Brazil and China central banks agree to boost yuan-real transactions


The central banks of Brazil (BC) and China (PBC) signed a memorandum of understanding to enable a financial instrument that allows transactions to be made in yuan, Chinese currency, and converted into reais in ” faster and less costly way”.

With the new deal, it will not be necessary to intermediate commercial operations between the two countries with the USD, according to BC, which did not inform when the new payment arrangement will be available to companies.

Since 2009, China has been Brazil’s largest trading partner. In 2022, according to official data, the trade flow  reached a record USD 150.5 billion.

China’s central bank sets up yuan clearing arrangements in Brazil

According to BC, the agreement provides for the PBC to indicate, at its discretion an institution authorized to operate in foreign exchange in Brazil to act as an “offshore clearing bank in Brazil”.

“This is a Chinese initiative already present in more than 25 countries, the first one started in Hong Kong in 2003”, informed the institution.

BC also informed that the implementation of the arrangement in the country has the potential to bring benefits to the business models that involve the use of the yuan in Brazil, namely increased local liquidity of yuan and maintenance of foreign exchange reserves in hard currency in the country.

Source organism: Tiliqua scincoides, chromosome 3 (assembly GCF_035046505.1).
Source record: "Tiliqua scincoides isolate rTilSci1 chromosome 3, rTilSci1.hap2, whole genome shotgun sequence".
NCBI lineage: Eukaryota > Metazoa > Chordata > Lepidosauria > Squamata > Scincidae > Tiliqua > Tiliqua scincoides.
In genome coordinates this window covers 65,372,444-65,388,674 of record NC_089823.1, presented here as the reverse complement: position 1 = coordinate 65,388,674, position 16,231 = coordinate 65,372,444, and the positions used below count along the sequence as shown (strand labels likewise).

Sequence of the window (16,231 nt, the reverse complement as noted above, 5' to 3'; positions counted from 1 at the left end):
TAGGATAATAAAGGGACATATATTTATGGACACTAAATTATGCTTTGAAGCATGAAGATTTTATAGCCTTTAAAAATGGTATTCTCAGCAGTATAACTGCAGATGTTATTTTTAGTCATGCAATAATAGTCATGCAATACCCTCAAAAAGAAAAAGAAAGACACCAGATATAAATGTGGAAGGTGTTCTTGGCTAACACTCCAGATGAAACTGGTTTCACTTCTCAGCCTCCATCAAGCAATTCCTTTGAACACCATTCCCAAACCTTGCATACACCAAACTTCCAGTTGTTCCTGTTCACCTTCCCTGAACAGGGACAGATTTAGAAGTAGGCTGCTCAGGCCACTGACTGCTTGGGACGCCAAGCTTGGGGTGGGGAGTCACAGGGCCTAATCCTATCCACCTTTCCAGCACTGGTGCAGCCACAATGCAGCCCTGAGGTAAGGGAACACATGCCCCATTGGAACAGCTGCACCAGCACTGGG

New Brazilian President willing to expand relations with China

Other benefits highlighted by BC include the reduction of intermediaries in international payments and approximation of the Brazilian payments system to the Chinese one, with increased operational efficiency in terms of cost and time reduction.

BC added that the operations, within this new model, are ensured the subordination to the new foreign exchange law, to the pertinent infralegal regulations, and other legal norms.

The Brazilian Trade and Investment Promotion Agency (ApexBrasil) said the new arrangement is expected to “reduce costs” and “promote even greater bilateral trade and facilitate investment.”

Beijing expects Lula visit to “push China-Brazil economic relations to a new height”

China overtook the United States as Brazil’s top trading partner in 2009. Today, Brazil is the largest recipient of Chinese investment in Latin America, driven by spending on high-tension electricity transmission lines and oil extraction.

Officials from both countries reached a preliminary agreement to ditch the U.S. dollar in January and the deal was announced after a high-level China-Brazil business form in Beijing.

Brazilian President Luiz da Silva, sworn in on January, has moved to strengthen ties with Beijing after a period of rocky relations under his predecessor, Jair Bolsonaro, who used anti-China rhetoric on the campaign trail and in office.


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